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Dear John: Relationships 101

Wednesday, August 01, 2012


What’s your problem? Write to John at [email protected]

Dear John,

I am about to enter my senior year in college. Last year, my best friend began dating one of her professors. (We’re both women.) He is a well-respected faculty member in her major and while she wasn’t a student of his at the time, she had taken a couple of his courses. He had some students over to his house, she was the last one to leave, they hit it off (apparently), and now it’s become “serious.” The problem – my problem – is I find the whole thing repugnant in the extreme. There are no other people involved (he’s divorced) so it’s not black-and-white wrong, but he’s around 50 and I just don’t think this shows good judgment on his part. There is such an imbalance in where they are with their lives, not to mention the fact that as her teacher, he is in a position of so much superiority over her that to me, it seems almost predatory for him to be abusing his position over her in this way. She doesn’t see it that way, of course, and seems to think this (slightly) forbidden love makes it more romantic. I’m writing because she just told me she is going back to school a couple of weeks early so they can have some time together before the semester starts. I just can’t seem to let this go. So what’s your opinion? Is this not the big deal I’m making it out to be? Should I drop it? Implore her to come to her senses? Or what?



Dear Disgusted,

This is actually my second response to your letter. In my first one, I agreed with you. There’s something I find unseemly in a college professor dating a student for the very reasons you state.

But then I remembered that Donald Hall, one of my favorite writers and the Poet Laureate of the United States, met his late wife Jane Kenyon while she was a poetry student of his. They fell deeply in love and devoted themselves to their writing and to each other until her untimely death at 48 from leukemia.

So I discarded my first answer, and here’s what I think: She’s your best friend. She’s also an adult. Trust her judgment, be trustworthy yourself, wish them the best, and mean it.


Dear John,

I work as an assistant to a boss who is generally considered good in his field/job, but he’s difficult. He doesn’t seem to realize that this is a job for the people who work for him, not that it isn’t important, but it’s not their whole life. He expects totally loyalty at all times and he will go to great lengths to get it. For example, no one else knows this, but I happen to know that occasionally he will go into a stall in the men’s bathroom and crouch on the seat so no one will know the stall is occupied so that he can spy on people’s conversations! I asked him what if someone thinks the door is locked on an empty stall and looks under the door or something. He said that would be fine because then everyone will know they have to watch what they say even when they think no one is around. I am fairly new to the work world…is this type of thing normal? Do I warn the people who work here, or try to get him to see he doesn’t have to be so paranoid?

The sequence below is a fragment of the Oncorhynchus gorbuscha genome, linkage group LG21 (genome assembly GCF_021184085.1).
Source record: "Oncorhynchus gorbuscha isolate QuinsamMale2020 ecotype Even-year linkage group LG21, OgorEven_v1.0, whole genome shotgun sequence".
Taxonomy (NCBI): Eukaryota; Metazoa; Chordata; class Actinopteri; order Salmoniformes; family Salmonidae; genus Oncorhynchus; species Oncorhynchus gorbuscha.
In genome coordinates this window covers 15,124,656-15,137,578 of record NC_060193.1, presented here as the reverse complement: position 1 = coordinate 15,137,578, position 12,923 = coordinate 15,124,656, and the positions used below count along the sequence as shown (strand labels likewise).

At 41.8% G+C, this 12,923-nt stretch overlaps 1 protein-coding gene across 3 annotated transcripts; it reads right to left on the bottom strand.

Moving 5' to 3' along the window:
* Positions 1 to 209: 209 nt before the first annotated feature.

Wary At Work

Dear Wary At Work,

New to the work world, eh? I hesitate to describe your boss’ behavior as normal, but I will safely predict that he’s not the last, uh…colorful character you’ll meet in the business world. In a way, you’re lucky. At least he sounds like a fairly talented paranoid micromanager. You’ll cross paths with others who aren’t even talented.

Unless people are involved in illegal or unethical behavior, my workplace advice is usually just to do your job the best you can. (You may be thinking, isn’t eavesdropping unethical? I’m talking about unethical by the standards of the business world, which means really unethical.) So don’t get in the middle – don’t start warning people the boss may be lurking in a cupboard in the kitchen, and definitely don’t imply that he’s being unreasonable lest he turn his gaze your way. Instead, learn whatever he has to teach (the good stuff, anyway) and do what I suspect many of your colleagues are doing: wait for the job market to improve.


Dear John,

I did something really dumb. Long story short, I recently got back in touch with a girl I used to get together with a while back. We exchanged a couple of mildly flirtatious emails and she suggested getting together for a drink. Now, we’re both married but my marriage is in the final stages, so I pretty eagerly said yes. But then when I showed up where we agreed to meet, she had her husband with her! The whole thing was not what I expected at all—uncomfortable from the get go. I could tell that she very quickly realized I had misunderstood the nature of this get together, and she didn’t seem happy about it. So after a bit of strained catching up, we all left. But here’s the thing: I really want to see if we can pick up where we left off a while back, and I know for certain her marriage is no great shakes, either, but I feel like we got off on the wrong foot. So I’m curious what to do next—I feel like the next move is going to be my one chance to get back on track.



Dear Oops,

Sometimes I have to give advice that has nothing to do with a letter writer’s question. Like now. You’re married. Work on your marriage or get a divorce. If you choose the latter course, spend a little time reflecting on why your marriage failed and what you learned from it, both about being married and about yourself. After you’ve done that, pursue relationships with other people who are also unmarried. At that point, if you encounter a problem you’d like my advice on, feel free to write to me again.


John is a middle-aged family man from Providence, Rhode Island. If you learn from your mistakes, he’s brilliant. Write to him at [email protected]


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